For example, evaluating the following expression compiles a
transformer and associates the result with the name
(compile-pattern 'foo (list '(_ (x ...) (y ...)) ''((x y) ...)))we can later apply
footo an S-expression to obtain the transformed S-expression:
(display (apply-pattern 'foo (list (list 10 20 30) (list 1 2 3))))prints the desired result
((10 1) (20 2) (30 3)).
comp.lang.schemeon Wed, 28 Jan 2004 20:30:54 -0800
expand1. The following shows a trivial and not fully general, but nevertheless helpful trick that lets us see the intermediate macro-expansion results. The trick should work in any R5RS Scheme:
(define-syntax mtrace (syntax-rules () ((mtrace x) (begin (display "Trace: ") (write 'x) (newline) x))))One may wish to enclose a macro expression or the template part of a syntax-rule into
mtrace. The article below shows an example of using
mtraceto trace the expansion of a complex recursive macro --
comp.lang.schemeon Tue, 2 Nov 2004 17:15:22 -0800
We introduce the macro
make-env that maintains a
macro-expand-time environment. We can bind values in the
environment (associate them with keys) -- and then look them up by their keys.
The environment is lexically-scoped. We can shadow one binding with
another. For example:
(make-env (bind ((a 1)) (bind ((b 2)) (list (lookup a) (lookup b) (bind ((a 3)) (list (lookup a) (lookup b)))))))The example looks and feels as if
let. However, bindings and look-ups occur at macro-expand time. The whole code above expands to this:
; ==> (list 1 2 (list 3 2))
We used macro-expand-time environments for an unusual purpose:
writing code where identifiers are S-expressions rather than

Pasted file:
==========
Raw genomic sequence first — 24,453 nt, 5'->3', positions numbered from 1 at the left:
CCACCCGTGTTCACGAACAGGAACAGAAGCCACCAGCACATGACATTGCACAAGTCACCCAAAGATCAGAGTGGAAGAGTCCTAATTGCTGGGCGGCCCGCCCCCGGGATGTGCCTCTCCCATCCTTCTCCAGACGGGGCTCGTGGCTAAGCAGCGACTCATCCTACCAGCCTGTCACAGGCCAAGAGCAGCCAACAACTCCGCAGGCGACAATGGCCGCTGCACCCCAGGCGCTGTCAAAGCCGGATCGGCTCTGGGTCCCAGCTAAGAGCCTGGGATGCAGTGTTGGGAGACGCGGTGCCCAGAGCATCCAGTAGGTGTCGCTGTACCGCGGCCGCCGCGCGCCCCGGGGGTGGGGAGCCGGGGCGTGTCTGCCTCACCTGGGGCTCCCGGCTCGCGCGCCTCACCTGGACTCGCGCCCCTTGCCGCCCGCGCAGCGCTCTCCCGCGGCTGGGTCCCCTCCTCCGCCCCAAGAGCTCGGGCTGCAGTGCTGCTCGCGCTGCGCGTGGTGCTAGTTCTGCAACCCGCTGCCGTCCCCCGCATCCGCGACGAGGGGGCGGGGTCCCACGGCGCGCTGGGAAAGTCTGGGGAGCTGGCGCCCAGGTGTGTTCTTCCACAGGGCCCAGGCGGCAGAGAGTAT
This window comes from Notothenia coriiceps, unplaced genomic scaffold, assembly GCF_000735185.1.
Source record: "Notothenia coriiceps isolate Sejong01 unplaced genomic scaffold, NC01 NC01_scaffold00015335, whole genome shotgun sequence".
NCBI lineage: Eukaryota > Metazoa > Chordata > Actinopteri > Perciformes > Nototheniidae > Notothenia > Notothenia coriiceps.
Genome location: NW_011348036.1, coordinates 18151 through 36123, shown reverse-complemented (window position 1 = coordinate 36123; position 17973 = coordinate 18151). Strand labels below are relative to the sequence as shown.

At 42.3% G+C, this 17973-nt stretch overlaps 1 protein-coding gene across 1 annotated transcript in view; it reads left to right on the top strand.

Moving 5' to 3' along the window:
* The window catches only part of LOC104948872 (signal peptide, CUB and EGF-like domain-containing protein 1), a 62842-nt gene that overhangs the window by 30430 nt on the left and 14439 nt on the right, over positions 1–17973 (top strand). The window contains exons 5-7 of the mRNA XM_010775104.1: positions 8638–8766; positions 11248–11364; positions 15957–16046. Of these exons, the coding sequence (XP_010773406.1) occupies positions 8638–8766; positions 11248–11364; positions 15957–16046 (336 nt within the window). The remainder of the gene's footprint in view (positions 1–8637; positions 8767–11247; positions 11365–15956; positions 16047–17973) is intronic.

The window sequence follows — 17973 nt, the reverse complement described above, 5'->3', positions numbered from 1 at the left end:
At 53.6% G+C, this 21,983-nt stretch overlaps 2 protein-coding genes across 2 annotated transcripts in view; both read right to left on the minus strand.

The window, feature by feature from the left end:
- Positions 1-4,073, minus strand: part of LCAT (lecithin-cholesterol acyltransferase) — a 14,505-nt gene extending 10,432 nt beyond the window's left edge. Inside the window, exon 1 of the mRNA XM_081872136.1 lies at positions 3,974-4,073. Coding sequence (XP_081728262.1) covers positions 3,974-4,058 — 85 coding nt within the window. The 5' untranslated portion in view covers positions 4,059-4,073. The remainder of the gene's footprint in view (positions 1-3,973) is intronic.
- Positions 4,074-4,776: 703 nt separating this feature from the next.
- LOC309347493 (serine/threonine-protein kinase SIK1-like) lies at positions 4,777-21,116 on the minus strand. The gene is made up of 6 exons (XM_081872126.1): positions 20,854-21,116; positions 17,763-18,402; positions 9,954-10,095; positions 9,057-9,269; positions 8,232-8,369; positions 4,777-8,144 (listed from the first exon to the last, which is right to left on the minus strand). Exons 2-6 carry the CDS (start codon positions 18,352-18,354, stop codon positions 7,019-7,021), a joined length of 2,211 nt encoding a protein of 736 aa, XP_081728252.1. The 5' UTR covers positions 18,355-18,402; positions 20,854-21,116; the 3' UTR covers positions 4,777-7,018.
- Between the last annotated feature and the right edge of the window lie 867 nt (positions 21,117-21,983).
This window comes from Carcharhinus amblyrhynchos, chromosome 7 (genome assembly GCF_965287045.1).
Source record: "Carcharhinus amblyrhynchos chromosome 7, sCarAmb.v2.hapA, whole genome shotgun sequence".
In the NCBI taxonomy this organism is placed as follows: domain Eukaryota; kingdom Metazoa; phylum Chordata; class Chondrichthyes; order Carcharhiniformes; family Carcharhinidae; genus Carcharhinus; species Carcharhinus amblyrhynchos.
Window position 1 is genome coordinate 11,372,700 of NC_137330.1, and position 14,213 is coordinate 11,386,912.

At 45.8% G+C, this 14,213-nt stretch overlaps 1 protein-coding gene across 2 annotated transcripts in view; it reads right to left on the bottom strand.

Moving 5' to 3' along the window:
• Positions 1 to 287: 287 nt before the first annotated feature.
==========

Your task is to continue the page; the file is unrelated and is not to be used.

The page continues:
symbols. A program is a closed term. The meaning of a program does not
change if all identifiers are alpha-renamed. Therefore, an identifier
does not have to be a symbol. It can be anything that can be compared
in equality. Al Petrofsky has pointed out that key insight to me. The
make-env1 below extends this idea to
identifiers-as-lists: the macro maintains a syntactic environment in
which S-expressions are the keys, and identifiers are the
corresponding values. For example, the following is the correct Scheme code
(make-env1 (lambda ((id a b c)) (lambda ((id a b)) (list (id a b c) (id a b) '(id a b x) '(id a b) 'x))))Its macro-expansion is equivalent to the following:
(lambda (temp~1) (lambda (temp~2) (list temp~1 temp~2 'abx 'ab 'x)))A form
(lambda ((id a b ...)) body)binds the key
(a b c ...)to the value
temp~xxx. The value is a temporary, colored identifier generated by syntax-rules macros. The hygiene property makes such identifiers unique. The macro
(lambda ((id a b ...)) body)into
(lambda (temp~xxx) re-written-body). We may indeed use composite identifiers such as
(id a b ...)in the body of lambda. Here
idis a synonym for 'look-up'. The expansion of
idin the current environment (maintained implicitly by
(id a b ...)with the corresponding value -- which is the identifier